Last November, I wrote about my friend Kiley Thompson who met a man from Glasgow, Scotland and got engaged. Their marriage was set for April, so when I met with her again recently, she was a newlywed. I asked to be brought up to date.
“We got married in St. Andrews. It’s a beach town and a college town, a bit like a combination of Blacksburg and Myrtle Beach. Except it’s on the North Sea. Nobody goes in the ocean; it’s too cold. It’s like ice water. It’s gorgeous and beautiful, but it’s not the type of beach we’re used to. It’s Scotland!”
She described at length the planning process, arranging the wedding, getting an entourage of seven friends and family members there, and all the various logistical challenges of getting married in another country. She brought her dress, which she’d ordered from a tailor in Latvia, as carry-on luggage on the plane. The ceremony was in a university building at St. Andrews College, built in the 1700s.
Just getting the license was a major challenge. She said, “If you go to the courthouse here (in the states), they ask if you’re both alive, both over 18 and unmarried, and they give you a license. My marriage application in Scotland was 43 pages. I had to submit my divorce papers, my birth certificate, my parents’ names, my pay stubs. They’re concerned about scam marriages, people marrying for healthcare. Healthcare is free there.”
Finally, they tied the knot. The bride wore her new Latvian made wedding dress. The groom wore a kilt. It was a beautiful, perfect event, the happy couple surrounded by friends and family. They broadcast it live on the Internet for distant friends and the world to see.
Kiley got her family back on airplanes to the States. She and Mark stayed a few more days in Scotland to rest and sightsee. Then they flew to Florida for their honeymoon.
“Scotland, the whole country is smaller than Virginia. So I’d gotten to see most of it. But for Mark, the USA was a huge place to discover. I wanted to honeymoon in some place warm after days of being cold in Scotland. We loved learning about the cultural differences.
“We went to Cocoa Beach and the Kennedy Space Center, as he’s always been enthralled with the space program and the space shuttle. He was geeking out. We got married in a beach town in Scotland, but we were honeymooning on a beach town in Florida. It was 85-degrees. He’s a red-head, one big freckle. He’s fish-belly white, blue-white, like a boiled chicken. He’s Scottish! There are places on him that have never seen the sun.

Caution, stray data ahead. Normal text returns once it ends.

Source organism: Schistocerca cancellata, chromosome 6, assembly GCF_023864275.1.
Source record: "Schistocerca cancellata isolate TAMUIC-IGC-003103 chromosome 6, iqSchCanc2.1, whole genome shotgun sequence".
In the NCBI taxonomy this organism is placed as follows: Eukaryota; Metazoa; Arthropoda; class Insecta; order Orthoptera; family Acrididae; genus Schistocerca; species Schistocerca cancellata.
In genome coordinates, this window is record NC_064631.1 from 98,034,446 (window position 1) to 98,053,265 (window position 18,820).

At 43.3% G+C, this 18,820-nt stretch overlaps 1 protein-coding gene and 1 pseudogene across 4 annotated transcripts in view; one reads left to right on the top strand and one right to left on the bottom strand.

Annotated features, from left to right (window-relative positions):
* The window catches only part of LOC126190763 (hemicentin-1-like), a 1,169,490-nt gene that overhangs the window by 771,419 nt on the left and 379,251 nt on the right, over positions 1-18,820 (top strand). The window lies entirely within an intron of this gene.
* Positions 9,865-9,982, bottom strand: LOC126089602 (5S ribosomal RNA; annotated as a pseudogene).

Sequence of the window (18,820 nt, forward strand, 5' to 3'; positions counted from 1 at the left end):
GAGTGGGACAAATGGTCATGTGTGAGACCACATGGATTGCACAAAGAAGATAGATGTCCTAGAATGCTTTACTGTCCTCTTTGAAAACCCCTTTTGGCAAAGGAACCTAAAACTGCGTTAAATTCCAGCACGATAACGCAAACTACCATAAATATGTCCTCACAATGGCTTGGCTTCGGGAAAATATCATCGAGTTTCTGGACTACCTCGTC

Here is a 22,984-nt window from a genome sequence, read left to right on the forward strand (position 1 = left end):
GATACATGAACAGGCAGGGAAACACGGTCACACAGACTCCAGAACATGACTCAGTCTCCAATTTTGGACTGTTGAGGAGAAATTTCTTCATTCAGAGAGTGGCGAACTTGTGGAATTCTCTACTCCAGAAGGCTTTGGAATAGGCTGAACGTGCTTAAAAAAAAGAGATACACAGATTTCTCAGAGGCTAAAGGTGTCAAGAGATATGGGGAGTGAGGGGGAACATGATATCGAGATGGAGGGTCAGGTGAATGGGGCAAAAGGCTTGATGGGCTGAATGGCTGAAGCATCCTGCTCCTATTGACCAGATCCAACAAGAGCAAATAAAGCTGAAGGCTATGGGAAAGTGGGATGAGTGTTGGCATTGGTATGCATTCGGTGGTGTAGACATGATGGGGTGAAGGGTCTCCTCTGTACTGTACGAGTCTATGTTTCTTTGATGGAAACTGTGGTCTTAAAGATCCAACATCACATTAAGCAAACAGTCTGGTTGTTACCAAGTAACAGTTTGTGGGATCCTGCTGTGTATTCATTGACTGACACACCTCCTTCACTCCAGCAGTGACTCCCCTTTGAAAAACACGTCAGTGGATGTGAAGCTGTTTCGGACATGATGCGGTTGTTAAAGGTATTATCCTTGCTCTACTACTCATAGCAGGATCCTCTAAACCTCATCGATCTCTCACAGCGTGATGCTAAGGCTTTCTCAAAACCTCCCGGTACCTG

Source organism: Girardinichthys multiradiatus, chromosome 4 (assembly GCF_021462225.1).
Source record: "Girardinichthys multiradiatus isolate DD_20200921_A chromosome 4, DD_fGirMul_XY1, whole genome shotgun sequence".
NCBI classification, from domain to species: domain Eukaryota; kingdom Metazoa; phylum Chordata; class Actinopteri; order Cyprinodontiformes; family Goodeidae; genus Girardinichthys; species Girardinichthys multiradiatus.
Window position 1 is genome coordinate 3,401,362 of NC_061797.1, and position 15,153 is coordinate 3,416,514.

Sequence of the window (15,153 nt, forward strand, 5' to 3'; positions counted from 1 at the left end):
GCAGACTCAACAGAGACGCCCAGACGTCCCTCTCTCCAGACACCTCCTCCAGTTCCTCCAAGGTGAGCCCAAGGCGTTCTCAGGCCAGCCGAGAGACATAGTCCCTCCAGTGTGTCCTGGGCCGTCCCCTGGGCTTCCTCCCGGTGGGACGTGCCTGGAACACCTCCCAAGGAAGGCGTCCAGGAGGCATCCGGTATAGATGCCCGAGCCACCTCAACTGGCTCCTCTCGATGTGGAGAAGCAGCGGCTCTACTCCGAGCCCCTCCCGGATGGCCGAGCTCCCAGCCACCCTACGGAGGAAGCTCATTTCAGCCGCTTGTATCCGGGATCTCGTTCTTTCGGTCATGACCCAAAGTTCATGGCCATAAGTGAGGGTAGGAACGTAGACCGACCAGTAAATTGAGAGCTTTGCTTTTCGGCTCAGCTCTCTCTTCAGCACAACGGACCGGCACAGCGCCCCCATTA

“I grew up swimming the ocean. I bounced over the waves. He said, like ‘Nope! We don’t swim like that.’ He learned to swim in pools; he’d never swum in the ocean. He thought the waves were gigantic. They weren’t gigantic. He said, ‘I’m not ready for this.’ So he watched while I swam. He paced the sand watching me. He had to buy shorts. He didn’t own any. I asked him why, and he said, ‘Because I’m over the age of eight.’ He has kilts but not shorts!
“There was a heat wave in Orlando, around 95-degrees. We put sunscreen on him every three hours. It was as far south in the world as he’d ever been.”
So now Kiley and Mark are married, settling into blissful married life. Except he lives in Glasgow and she lives in Blacksburg. And likely she’ll remain in Blacksburg for six years until her youngest child finishes high school. It’s an odd situation, but they’re determined to make it work. “This is our normal. We’ve been married before. We’re trying to figure out how to be married when not living together. We’re lucky that we make nice money and can afford to travel. I can work remotely. So he’ll come here and I’ll go there.”
I asked what she knew now about him that surprised her. She said, “We talk constantly, being apart. We communicate at a different level than most married couples. He’s more romantic and emotional than I am. He’s more demonstrative than American men. I think it’s cultural. He talks about how he feels, at all levels. Fears. Hopes. Dreams. Scots are passionate people. They’re zero or 100. He’s very binary and I’m shades of grey. American women are taught not to expect that kind of openness.
“A woman’s sense of romance dies after awhile. I’m practical. Single mom. Paying the bills. There’s not a lot of time for a dream romance. And now I have that again. I didn’t expect it. I wasn’t looking for it. I’m still trying to process it. It’s amazing; it’s nice.”
Michael Abraham is a businessman and author. He was raised in Christiansburg and lives in Blacksburg.